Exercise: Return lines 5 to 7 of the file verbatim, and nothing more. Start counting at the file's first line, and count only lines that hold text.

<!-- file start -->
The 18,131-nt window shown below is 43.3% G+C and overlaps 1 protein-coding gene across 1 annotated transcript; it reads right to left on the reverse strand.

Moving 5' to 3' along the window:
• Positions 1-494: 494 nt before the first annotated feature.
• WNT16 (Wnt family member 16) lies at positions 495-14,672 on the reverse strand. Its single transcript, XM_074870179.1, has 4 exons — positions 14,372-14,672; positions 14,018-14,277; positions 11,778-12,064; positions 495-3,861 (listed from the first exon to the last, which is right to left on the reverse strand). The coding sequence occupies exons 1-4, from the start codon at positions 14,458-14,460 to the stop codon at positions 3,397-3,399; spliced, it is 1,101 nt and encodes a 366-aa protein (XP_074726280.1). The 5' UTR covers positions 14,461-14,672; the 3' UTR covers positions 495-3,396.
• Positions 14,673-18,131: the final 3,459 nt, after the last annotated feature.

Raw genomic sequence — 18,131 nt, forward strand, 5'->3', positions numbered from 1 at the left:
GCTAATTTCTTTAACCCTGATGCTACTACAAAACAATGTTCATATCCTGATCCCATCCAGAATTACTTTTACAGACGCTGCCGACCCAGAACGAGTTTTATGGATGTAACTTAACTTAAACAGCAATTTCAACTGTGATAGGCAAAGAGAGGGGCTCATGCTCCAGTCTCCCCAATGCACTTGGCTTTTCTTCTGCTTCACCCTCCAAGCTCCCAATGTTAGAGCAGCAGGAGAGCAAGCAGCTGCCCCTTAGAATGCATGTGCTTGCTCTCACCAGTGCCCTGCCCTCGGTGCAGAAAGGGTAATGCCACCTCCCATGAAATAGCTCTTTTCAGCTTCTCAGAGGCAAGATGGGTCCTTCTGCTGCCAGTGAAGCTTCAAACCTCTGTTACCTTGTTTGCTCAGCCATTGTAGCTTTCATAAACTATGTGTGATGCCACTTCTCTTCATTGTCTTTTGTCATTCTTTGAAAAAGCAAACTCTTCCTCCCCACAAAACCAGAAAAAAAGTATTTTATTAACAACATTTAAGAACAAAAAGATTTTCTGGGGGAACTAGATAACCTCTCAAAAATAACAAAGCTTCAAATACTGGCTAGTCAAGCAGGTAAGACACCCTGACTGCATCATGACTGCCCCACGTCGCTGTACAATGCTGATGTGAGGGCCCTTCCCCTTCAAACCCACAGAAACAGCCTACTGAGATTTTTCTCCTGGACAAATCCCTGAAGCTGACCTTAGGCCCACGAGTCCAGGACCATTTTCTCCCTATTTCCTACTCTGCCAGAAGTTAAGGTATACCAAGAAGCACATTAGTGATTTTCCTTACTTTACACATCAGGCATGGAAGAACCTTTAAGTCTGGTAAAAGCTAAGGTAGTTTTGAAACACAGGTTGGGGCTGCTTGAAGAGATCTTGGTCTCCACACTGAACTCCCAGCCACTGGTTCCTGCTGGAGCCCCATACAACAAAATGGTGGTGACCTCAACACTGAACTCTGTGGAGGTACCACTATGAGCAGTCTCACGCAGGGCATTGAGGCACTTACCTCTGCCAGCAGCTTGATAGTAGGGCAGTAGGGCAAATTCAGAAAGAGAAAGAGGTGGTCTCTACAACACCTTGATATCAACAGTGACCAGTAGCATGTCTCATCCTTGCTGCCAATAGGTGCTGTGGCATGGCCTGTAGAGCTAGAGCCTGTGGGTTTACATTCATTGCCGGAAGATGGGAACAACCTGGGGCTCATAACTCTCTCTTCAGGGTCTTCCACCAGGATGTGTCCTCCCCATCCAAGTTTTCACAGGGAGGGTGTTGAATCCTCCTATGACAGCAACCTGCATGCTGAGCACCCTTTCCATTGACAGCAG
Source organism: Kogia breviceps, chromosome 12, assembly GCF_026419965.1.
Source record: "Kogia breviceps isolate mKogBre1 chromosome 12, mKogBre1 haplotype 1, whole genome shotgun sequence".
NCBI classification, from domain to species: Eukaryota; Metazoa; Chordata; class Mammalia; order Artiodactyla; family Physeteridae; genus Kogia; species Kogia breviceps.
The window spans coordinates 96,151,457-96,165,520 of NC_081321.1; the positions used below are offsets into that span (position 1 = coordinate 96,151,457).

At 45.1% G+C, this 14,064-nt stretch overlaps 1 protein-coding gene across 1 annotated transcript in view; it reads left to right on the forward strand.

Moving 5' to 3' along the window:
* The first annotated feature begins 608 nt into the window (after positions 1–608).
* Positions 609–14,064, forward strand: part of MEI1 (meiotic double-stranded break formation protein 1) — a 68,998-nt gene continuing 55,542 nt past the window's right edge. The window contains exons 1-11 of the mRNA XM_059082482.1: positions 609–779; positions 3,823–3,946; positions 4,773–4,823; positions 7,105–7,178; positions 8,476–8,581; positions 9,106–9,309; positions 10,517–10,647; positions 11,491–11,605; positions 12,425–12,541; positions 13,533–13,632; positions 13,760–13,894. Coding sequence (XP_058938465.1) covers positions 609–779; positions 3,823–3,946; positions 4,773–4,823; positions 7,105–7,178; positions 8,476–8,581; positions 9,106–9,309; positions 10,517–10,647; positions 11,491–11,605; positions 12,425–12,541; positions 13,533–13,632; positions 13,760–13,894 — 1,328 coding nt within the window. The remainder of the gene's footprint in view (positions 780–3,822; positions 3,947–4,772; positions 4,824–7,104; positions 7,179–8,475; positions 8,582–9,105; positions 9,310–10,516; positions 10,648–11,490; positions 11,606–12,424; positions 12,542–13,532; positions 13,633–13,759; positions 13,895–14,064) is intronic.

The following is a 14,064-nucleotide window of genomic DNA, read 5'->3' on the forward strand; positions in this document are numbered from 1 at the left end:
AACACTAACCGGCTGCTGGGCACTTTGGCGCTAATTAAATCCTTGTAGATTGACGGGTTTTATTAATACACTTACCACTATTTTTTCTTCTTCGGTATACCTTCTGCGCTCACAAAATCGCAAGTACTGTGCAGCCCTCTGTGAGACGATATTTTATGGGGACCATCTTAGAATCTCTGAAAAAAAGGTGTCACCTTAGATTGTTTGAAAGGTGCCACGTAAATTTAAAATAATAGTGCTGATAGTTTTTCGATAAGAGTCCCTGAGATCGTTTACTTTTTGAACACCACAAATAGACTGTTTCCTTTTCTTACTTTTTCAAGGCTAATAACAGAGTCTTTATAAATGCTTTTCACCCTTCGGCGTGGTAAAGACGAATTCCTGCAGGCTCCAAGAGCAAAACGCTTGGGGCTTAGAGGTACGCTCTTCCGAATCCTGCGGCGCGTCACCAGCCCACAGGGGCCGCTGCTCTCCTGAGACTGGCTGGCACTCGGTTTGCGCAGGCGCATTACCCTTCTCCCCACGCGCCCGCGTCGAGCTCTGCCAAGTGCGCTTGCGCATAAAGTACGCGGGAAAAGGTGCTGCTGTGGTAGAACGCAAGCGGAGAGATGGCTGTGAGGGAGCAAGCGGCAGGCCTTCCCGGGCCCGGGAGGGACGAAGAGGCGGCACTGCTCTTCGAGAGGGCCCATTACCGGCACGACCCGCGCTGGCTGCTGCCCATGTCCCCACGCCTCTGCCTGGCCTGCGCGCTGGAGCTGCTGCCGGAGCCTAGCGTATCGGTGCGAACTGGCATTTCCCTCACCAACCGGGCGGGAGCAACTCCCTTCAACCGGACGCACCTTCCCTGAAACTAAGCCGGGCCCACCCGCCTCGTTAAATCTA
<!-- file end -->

• Positions 14,673-18,131: the final 3,459 nt, after the last annotated feature.

Raw genomic sequence — 18,131 nt, forward strand, 5'->3', positions numbered from 1 at the left:
GCTAATTTCTTTAACCCTGATGCTACTACAAAACAATGTTCATATCCTGATCCCATCCAGAATTACTTTTACAGACGCTGCCGACCCAGAACGAGTTTTATGGATGTAACTTAACTTAAACAGCAATTTCAACTGTGATAGGCAAAGAGAGGGGCTCATGCTCCAGTCTCCCCAATGCACTTGGCTTTTCTTCTGCTTCACCCTCCAAGCTCCCAATGTTAGAGCAGCAGGAGAGCAAGCAGCTGCCCCTTAGAATGCATGTGCTTGCTCTCACCAGTGCCCTGCCCTCGGTGCAGAAAGGGTAATGCCACCTCCCATGAAATAGCTCTTTTCAGCTTCTCAGAGGCAAGATGGGTCCTTCTGCTGCCAGTGAAGCTTCAAACCTCTGTTACCTTGTTTGCTCAGCCATTGTAGCTTTCATAAACTATGTGTGATGCCACTTCTCTTCATTGTCTTTTGTCATTCTTTGAAAAAGCAAACTCTTCCTCCCCACAAAACCAGAAAAAAAGTATTTTATTAACAACATTTAAGAACAAAAAGATTTTCTGGGGGAACTAGATAACCTCTCAAAAATAACAAAGCTTCAAATACTGGCTAGTCAAGCAGGTAAGACACCCTGACTGCATCATGACTGCCCCACGTCGCTGTACAATGCTGATGTGAGGGCCCTTCCCCTTCAAACCCACAGAAACAGCCTACTGAGATTTTTCTCCTGGACAAATCCCTGAAGCTGACCTTAGGCCCACGAGTCCAGGACCATTTTCTCCCTATTTCCTACTCTGCCAGAAGTTAAGGTATACCAAGAAGCACATTAGTGATTTTCCTTACTTTACACATCAGGCATGGAAGAACCTTTAAGTCTGGTAAAAGCTAAGGTAGTTTTGAAACACAGGTTGGGGCTGCTTGAAGAGATCTTGGTCTCCACACTGAACTCCCAGCCACTGGTTCCTGCTGGAGCCCCATACAACAAAATGGTGGTGACCTCAACACTGAACTCTGTGGAGGTACCACTATGAGCAGTCTCACGCAGGGCATTGAGGCACTTACCTCTGCCAGCAGCTTGATAGTAGGGCAGTAGGGCAAATTCAGAAAGAGAAAGAGGTGGTCTCTACAACACCTTGATATCAACAGTGACCAGTAGCATGTCTCATCCTTGCTGCCAATAGGTGCTGTGGCATGGCCTGTAGAGCTAGAGCCTGTGGGTTTACATTCATTGCCGGAAGATGGGAACAACCTGGGGCTCATAACTCTCTCTTCAGGGTCTTCCACCAGGATGTGTCCTCCCCATCCAAGTTTTCACAGGGAGGGTGTTGAATCCTCCTATGACAGCAACCTGCATGCTGAGCACCCTTTCCATTGACAGCAG